6. Ben Poitevent Reply

    October 31, 2016 at 5:06 pm

    Ask Assistant City Manager Tedder for the specific statutory exemption to the Public Records law on which he is relying.

  7. R B Reply

    October 31, 2016 at 5:19 pm

    Agree with Bill Carlton 100%.This whole Cascade Park was a fiasco from the git-go with tax payers footing the BP 2000 experiments with their money. A 6 foot drainage ditch with 6 inches of foul filthy water in the bottom blown into this $35 million dollar “entertainment park “plus that “glider” looking thing they call a $7.5 million dollar bridge across Monroe Street. How gullible we taxpayers have become for every Tom , Dick and Harry, that comes down the Pike (in a government job whose sole purpose is to spend your money) with I know better than you as to what you need as taxpayers for the common good of ALL??? Enough already. And Robert—you are a negligible minority living in Myers Park, that prefers the Cascade noise that has, is, and will ruin Myers Park. Meyers Park folks need to get their act together before this gets any worse and file a class action lawsuit that just by chance might wake up some folks at city hall . Do not ply the defensive game—go on the offense before it is too late —-again !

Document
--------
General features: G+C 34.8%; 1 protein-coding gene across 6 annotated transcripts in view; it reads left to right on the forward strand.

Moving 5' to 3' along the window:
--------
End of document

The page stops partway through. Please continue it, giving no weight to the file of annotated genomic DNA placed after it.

8. Ethics Hound Reply

    October 31, 2016 at 7:38 pm

    It appears to me that felony theft of city property is being accomplished In a sweetheart deal engineered by Wayne Tedder.
    Before he goes much further he ought to examine if he can handle the view of the world through a 5-inch wide window in a concrete cell. Some people get stuck with views like that for 15-to-20….
    Just sayin’ what it looks like.

    If the city commissioners really wanted to be honest and above board, they would put it to the people in a vote, and advertise it publicly for sale, if a majority of citizens really wanted to throw away our finest property for a one time sale to pay for who knows what trash.

    Wayne Tedder moved forward once before (in Lafayette Park) with documents he knew were defective with false signature authorizations. He babbled his way out of consequences on that deal, when Nancy Miller was on the planning board. This pair goes back a long way with dealing in the shade.

    • Franklin Thompson Reply

      November 1, 2016 at 9:25 am

      I live on the outskirts of the ‘Lafayette Park’ area and I remember the meeting when Wayne Tedder all but tried to assist a small group that wanted this area to be placed on the National Historical Register. It was beaten down and has since ‘died on the vine’… for now. Myers Park area residents need to do the same thing. Beat up on these planners until they cannot get up.